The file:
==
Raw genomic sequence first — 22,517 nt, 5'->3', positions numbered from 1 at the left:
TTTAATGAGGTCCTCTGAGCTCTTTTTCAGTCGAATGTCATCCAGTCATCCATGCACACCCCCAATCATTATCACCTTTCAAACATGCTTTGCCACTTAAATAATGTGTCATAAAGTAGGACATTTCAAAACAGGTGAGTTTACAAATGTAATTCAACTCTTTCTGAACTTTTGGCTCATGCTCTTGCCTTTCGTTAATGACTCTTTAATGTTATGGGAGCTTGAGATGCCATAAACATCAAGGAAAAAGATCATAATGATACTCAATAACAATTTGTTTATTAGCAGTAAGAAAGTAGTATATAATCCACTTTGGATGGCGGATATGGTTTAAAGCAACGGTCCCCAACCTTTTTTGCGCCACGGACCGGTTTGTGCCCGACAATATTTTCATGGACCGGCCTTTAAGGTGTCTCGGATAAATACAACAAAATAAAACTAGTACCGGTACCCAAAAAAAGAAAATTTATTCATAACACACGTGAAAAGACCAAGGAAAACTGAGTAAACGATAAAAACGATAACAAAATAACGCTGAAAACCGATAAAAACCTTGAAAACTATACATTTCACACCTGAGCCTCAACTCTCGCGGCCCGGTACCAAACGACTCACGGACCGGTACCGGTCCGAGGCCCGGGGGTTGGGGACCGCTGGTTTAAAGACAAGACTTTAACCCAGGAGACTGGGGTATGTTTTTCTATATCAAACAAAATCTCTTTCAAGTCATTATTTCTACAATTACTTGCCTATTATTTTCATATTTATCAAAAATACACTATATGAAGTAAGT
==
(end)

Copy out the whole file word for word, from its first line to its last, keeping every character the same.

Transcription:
Raw genomic sequence first — 22,517 nt, 5'->3', positions numbered from 1 at the left:
TTTAATGAGGTCCTCTGAGCTCTTTTTCAGTCGAATGTCATCCAGTCATCCATGCACACCCCCAATCATTATCACCTTTCAAACATGCTTTGCCACTTAAATAATGTGTCATAAAGTAGGACATTTCAAAACAGGTGAGTTTACAAATGTAATTCAACTCTTTCTGAACTTTTGGCTCATGCTCTTGCCTTTCGTTAATGACTCTTTAATGTTATGGGAGCTTGAGATGCCATAAACATCAAGGAAAAAGATCATAATGATACTCAATAACAATTTGTTTATTAGCAGTAAGAAAGTAGTATATAATCCACTTTGGATGGCGGATATGGTTTAAAGCAACGGTCCCCAACCTTTTTTGCGCCACGGACCGGTTTGTGCCCGACAATATTTTCATGGACCGGCCTTTAAGGTGTCTCGGATAAATACAACAAAATAAAACTAGTACCGGTACCCAAAAAAAGAAAATTTATTCATAACACACGTGAAAAGACCAAGGAAAACTGAGTAAACGATAAAAACGATAACAAAATAACGCTGAAAACCGATAAAAACCTTGAAAACTATACATTTCACACCTGAGCCTCAACTCTCGCGGCCCGGTACCAAACGACTCACGGACCGGTACCGGTCCGAGGCCCGGGGGTTGGGGACCGCTGGTTTAAAGACAAGACTTTAACCCAGGAGACTGGGGTATGTTTTTCTATATCAAACAAAATCTCTTTCAAGTCATTATTTCTACAATTACTTGCCTATTATTTTCATATTTATCAAAAATACACTATATGAAGTAAGT